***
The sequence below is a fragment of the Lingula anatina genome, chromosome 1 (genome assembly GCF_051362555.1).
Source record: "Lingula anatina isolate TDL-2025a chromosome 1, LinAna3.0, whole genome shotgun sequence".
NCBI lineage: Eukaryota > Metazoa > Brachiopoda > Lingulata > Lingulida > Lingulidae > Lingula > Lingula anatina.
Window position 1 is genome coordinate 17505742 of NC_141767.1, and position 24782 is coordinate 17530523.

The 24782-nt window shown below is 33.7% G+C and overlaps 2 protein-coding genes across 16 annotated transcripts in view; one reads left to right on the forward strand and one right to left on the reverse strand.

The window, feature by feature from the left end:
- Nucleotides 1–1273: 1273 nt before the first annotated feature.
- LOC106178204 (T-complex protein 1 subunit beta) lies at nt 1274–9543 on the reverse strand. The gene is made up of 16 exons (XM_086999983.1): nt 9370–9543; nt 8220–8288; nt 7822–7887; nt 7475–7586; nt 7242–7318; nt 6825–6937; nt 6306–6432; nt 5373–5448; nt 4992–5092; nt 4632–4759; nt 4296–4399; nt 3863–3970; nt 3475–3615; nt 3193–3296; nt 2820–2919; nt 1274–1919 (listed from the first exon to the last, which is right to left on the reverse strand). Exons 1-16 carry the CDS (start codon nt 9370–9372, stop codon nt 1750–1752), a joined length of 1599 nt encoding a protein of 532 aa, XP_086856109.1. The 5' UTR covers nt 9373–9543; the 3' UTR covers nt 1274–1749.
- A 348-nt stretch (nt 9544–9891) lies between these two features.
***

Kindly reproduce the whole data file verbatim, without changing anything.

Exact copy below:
The sequence below is a fragment of the Lingula anatina genome, chromosome 1 (genome assembly GCF_051362555.1).
Source record: "Lingula anatina isolate TDL-2025a chromosome 1, LinAna3.0, whole genome shotgun sequence".
NCBI lineage: Eukaryota > Metazoa > Brachiopoda > Lingulata > Lingulida > Lingulidae > Lingula > Lingula anatina.
Window position 1 is genome coordinate 17505742 of NC_141767.1, and position 24782 is coordinate 17530523.

The 24782-nt window shown below is 33.7% G+C and overlaps 2 protein-coding genes across 16 annotated transcripts in view; one reads left to right on the forward strand and one right to left on the reverse strand.

The window, feature by feature from the left end:
- Nucleotides 1–1273: 1273 nt before the first annotated feature.
- LOC106178204 (T-complex protein 1 subunit beta) lies at nt 1274–9543 on the reverse strand. The gene is made up of 16 exons (XM_086999983.1): nt 9370–9543; nt 8220–8288; nt 7822–7887; nt 7475–7586; nt 7242–7318; nt 6825–6937; nt 6306–6432; nt 5373–5448; nt 4992–5092; nt 4632–4759; nt 4296–4399; nt 3863–3970; nt 3475–3615; nt 3193–3296; nt 2820–2919; nt 1274–1919 (listed from the first exon to the last, which is right to left on the reverse strand). Exons 1-16 carry the CDS (start codon nt 9370–9372, stop codon nt 1750–1752), a joined length of 1599 nt encoding a protein of 532 aa, XP_086856109.1. The 5' UTR covers nt 9373–9543; the 3' UTR covers nt 1274–1749.
- A 348-nt stretch (nt 9544–9891) lies between these two features.